And I promptly forgot all that my editor had prepared me to ask. Steve had started a cross-room banter with a young couple about the Inspiration Mars competition, and then started talking about how he wanted to go to the moon, which then segued into a discussion about how his wife doesn’t even like to fly in small planes, and so on. He talks fast, gives lots of information, and I became overwhelmed trying to keep up with him, taking lots of notes, cursing my prejudice in high school against short hand class, and losing my train of thought completely.
|Inspiration Mars, a US based 501(c)3 nonprofit organization founded by Dennis Tito intending to launch a manned mission to flyby Mars in January 2018|
So, I relied on my favorite subject, microgravity and the potential for factories in space. He had not mentioned anything in his talk about Low Earth Orbit (LEO) infrastructure, and I was curious to know whether he saw any future in it. And the spigot opened. More copious note-taking ensued.
He started thinking out loud, following a clear and logical process to get to his point.
First, he reviewed what he knows about the subject, as he seems to be mostly informed by the frequent “pitches” he hears. He told me that he’s seen pitches for broadband, polar, constellations of satellites, earth observation, on orbit servicing, and so on. He said he’s held back on ideas he’s seen for on-orbit fuel depots, because of the chicken/egg dilemma. Why build gas stations before cars?
|Steve Jurvetson up close.|
Then he started focusing on inherent issues with a hypothetical scenario, worrying first about roadblocks. He made a comparison with software being dependent on ship dates and other problems that hold up delivery along the value chain. In this case, he worried that the end date of the International Space Station (ISS) is currently projected for 2020, and that could be a problem for a research-based microgravity business.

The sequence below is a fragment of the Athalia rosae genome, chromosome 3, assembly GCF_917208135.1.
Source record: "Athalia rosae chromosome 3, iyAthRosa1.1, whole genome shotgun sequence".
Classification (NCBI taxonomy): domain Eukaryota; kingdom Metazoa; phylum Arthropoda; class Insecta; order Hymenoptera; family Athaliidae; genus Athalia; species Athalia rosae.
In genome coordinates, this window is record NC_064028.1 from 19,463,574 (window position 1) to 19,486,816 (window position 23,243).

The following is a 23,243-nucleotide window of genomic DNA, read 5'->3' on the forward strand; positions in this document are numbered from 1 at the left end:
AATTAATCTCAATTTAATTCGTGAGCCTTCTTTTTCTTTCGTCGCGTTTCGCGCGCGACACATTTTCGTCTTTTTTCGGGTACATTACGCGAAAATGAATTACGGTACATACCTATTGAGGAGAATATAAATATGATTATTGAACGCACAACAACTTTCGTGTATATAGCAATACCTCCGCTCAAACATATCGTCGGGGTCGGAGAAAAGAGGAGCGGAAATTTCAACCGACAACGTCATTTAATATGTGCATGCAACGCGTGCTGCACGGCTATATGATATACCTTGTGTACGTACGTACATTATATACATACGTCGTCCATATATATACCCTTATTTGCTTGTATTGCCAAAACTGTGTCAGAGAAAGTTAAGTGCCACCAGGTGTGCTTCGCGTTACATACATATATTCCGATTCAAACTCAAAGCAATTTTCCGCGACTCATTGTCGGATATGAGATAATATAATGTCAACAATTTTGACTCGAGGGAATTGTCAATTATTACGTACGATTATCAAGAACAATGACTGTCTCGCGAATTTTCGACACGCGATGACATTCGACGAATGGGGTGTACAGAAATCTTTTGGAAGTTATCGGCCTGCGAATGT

He started giving ideas off the top of his head about what would make business sense. He said he didn’t have much expertise in BioTech. His input assumptions in this scenario were “to not bet on the market” and “what you bring back is small.”
He went down a logic path that darted from one concept to another, first considering how 3D structures behave without gravity, and the need to find something that can’t be made on earth. He mulled over factors such as how much time in space is available, and whether space-based testing of prototypes is the best way to go, so that we can do things better on earth as a result. He considered materials science, where his experience lies, and the possibility of growing zeolite crystals.
When his mind went to seeds that could be brought back and grown on earth, his eyes lit up with a new idea: genetic synthesis. Given a lower error rate in space, a seed/strand of DNA could be brought back to earth. Voila, output idea.
|Allison Rae Hannigan.|
Steve Jurvetson is a giver. He gives his time, his opinion, thoughts, and he gives his passion. At the end of his talk at lunch, he shared about technology to help us live a longer and fuller life. That embodies what Steve gives the most of – himself, for a long time to come.
Allison Rae Hannigan, is an impassioned space industry specialist focused on development opportunities, marketing, communications and business related to microgravity research. She is also a free-lance consultant who has helped set up and manage email marketing campaigns, newsletters, and customer relationship management applications.
She can be reached at AstroAllie5@gmail.com.